Chris is back with another Mystery Guest, a Big Screen Belter, Gobsmackers and more.
Pause for Thought
From Rev Ruth Scott, Anglican Vicar in Richmond:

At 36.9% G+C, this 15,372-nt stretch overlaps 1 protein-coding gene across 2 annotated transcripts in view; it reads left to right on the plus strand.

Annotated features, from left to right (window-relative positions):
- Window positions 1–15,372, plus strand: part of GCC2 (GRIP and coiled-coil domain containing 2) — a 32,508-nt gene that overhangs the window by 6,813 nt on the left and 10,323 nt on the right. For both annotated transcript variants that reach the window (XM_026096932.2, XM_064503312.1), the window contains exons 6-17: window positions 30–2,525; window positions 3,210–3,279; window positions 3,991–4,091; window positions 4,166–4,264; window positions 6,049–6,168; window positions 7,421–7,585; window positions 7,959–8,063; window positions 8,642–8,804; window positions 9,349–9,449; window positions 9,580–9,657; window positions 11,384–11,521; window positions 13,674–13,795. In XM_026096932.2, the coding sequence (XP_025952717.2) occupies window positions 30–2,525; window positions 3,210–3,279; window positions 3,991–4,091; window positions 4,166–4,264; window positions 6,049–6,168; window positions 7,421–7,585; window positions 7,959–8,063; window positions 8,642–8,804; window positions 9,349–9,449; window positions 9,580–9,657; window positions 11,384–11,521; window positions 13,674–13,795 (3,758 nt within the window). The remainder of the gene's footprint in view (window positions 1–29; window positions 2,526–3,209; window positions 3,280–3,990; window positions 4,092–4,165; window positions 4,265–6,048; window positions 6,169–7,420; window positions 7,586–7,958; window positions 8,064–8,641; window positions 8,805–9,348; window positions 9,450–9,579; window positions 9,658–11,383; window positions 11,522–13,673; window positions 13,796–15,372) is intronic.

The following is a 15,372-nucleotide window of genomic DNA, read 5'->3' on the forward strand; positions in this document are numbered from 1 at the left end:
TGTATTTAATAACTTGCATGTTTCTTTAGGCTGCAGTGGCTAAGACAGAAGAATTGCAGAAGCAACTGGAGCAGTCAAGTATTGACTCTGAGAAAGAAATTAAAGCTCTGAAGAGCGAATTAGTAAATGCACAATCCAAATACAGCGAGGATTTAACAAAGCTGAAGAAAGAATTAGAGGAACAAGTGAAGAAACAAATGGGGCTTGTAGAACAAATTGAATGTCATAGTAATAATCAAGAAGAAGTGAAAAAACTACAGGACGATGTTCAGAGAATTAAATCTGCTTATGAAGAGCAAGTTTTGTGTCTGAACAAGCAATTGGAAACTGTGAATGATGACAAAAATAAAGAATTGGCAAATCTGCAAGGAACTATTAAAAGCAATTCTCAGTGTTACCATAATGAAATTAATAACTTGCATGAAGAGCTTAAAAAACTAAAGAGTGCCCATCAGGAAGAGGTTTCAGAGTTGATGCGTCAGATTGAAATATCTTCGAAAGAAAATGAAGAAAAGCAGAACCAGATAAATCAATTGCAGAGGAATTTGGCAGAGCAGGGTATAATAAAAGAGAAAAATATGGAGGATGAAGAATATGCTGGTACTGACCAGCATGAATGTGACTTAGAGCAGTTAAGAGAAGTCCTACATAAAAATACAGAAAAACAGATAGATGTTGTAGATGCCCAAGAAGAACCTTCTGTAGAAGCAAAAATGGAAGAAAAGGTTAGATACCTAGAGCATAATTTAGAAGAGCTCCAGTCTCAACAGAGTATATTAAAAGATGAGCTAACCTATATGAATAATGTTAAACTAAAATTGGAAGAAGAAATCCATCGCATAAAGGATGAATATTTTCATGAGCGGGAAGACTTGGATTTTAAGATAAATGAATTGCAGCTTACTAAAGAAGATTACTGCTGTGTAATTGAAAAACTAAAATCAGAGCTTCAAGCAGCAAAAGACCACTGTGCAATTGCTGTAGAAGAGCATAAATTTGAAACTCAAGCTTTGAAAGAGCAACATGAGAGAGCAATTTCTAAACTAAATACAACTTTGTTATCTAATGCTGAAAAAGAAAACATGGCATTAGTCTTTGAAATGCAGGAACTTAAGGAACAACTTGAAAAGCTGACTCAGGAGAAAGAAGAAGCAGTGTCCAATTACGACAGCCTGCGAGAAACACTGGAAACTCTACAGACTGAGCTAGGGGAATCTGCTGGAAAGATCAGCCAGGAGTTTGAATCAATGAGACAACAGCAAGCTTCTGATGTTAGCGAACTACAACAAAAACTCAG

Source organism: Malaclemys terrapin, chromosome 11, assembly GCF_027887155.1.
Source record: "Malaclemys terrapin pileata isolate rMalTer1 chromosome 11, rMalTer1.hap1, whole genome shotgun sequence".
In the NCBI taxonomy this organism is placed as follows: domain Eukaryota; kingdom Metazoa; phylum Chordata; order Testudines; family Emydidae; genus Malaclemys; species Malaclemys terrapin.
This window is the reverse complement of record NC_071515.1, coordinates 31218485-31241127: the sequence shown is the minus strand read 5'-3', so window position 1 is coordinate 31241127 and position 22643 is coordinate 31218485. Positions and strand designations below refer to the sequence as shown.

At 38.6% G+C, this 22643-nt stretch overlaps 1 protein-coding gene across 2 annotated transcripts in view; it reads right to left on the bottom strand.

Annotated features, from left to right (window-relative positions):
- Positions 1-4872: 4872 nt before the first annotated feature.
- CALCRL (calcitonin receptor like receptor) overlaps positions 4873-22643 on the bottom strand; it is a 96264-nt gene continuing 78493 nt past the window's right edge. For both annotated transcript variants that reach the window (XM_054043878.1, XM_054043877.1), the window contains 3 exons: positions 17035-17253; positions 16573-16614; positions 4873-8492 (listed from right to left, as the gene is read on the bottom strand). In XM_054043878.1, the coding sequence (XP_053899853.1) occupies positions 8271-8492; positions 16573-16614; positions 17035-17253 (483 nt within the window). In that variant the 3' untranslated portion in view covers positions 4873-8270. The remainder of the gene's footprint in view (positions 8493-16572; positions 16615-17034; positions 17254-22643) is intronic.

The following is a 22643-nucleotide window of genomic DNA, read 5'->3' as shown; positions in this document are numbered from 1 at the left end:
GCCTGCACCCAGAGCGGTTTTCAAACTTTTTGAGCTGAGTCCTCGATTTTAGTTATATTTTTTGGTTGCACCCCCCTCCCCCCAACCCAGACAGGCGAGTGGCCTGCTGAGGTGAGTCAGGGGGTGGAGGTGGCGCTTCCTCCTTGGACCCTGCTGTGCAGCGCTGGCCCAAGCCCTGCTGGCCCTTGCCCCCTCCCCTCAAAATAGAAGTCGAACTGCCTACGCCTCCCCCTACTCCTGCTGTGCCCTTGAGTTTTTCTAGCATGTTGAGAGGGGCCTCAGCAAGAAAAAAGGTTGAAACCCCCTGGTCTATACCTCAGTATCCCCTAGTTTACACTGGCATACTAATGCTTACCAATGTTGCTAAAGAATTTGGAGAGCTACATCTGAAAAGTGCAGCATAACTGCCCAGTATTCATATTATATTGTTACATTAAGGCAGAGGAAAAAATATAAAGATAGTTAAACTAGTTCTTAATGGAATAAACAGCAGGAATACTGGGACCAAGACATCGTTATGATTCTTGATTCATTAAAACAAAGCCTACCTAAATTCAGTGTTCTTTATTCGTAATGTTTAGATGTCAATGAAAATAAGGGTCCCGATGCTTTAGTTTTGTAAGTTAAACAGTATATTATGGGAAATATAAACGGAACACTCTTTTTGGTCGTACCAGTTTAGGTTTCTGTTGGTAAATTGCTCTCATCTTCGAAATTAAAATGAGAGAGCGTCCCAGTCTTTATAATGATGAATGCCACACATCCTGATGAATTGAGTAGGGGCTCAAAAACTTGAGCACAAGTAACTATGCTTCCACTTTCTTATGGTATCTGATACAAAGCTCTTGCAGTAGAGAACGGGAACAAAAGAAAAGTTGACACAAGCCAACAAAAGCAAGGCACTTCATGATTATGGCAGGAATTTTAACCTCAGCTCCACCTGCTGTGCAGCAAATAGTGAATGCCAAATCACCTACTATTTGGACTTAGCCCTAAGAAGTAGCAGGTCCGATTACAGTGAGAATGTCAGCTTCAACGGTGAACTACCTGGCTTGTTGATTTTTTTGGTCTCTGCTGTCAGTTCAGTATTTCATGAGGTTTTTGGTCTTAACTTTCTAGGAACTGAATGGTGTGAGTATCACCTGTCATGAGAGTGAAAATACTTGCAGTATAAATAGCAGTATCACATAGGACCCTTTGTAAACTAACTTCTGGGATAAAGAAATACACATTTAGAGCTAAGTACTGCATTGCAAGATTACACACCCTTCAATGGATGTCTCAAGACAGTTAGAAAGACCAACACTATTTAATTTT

At the beginning of December I gave each tutor group in school a large 3D wooden star. I asked them to talk about who had been the guiding light in their life so far, and to decorate the star with their answers. I had in mind the story of the star guiding the wise men from foreign lands to the baby in Bethlehem. Christians celebrate it this week as the Feast of Epiphany. You won’t be surprised to hear that Nelson Mandela’s face featured on many stars, as did Malala Yousafzai, but, if these stars are to be believed, the great majority of the people who inspire the students are sports personalities and pop singers, some of rather dubious reputation. My first reaction was to wonder if this means we lack people today prepared to sacrifice self-interest to stand up and be counted when it comes to working for justice, peace and the integrity of the world. And if they exist, why don’t our young people seem to know about, or value them? With a little more thought I recognised there is something inspirational about ordinary men and women, sometimes from difficult circumstances, who train hard and excel at sport or who use their musical talent to change their own lives and bring pleasure to others? The fact they’re not perfect people surely adds to rather than detracts from what they’ve achieved. It also raises a challenging question for the rest of us. If we realise it’s not essential to be a saint to be a source of inspiration, and ordinary people can live inspiring lives, what’s stopping far too many of us from doing so, and how we can help our kids to see there’s so much more to life than fame, fortune and what’s in it for me? I’m glad to say some students did illustrate their stars with friends, family and fabulous teachers. The Mandelas and Malalas of this world may burn with particular brightness, but in daily life which sometimes feels overwhelmingly dark let’s not under-estimate the importance of every person becoming a light source of positive inspiration.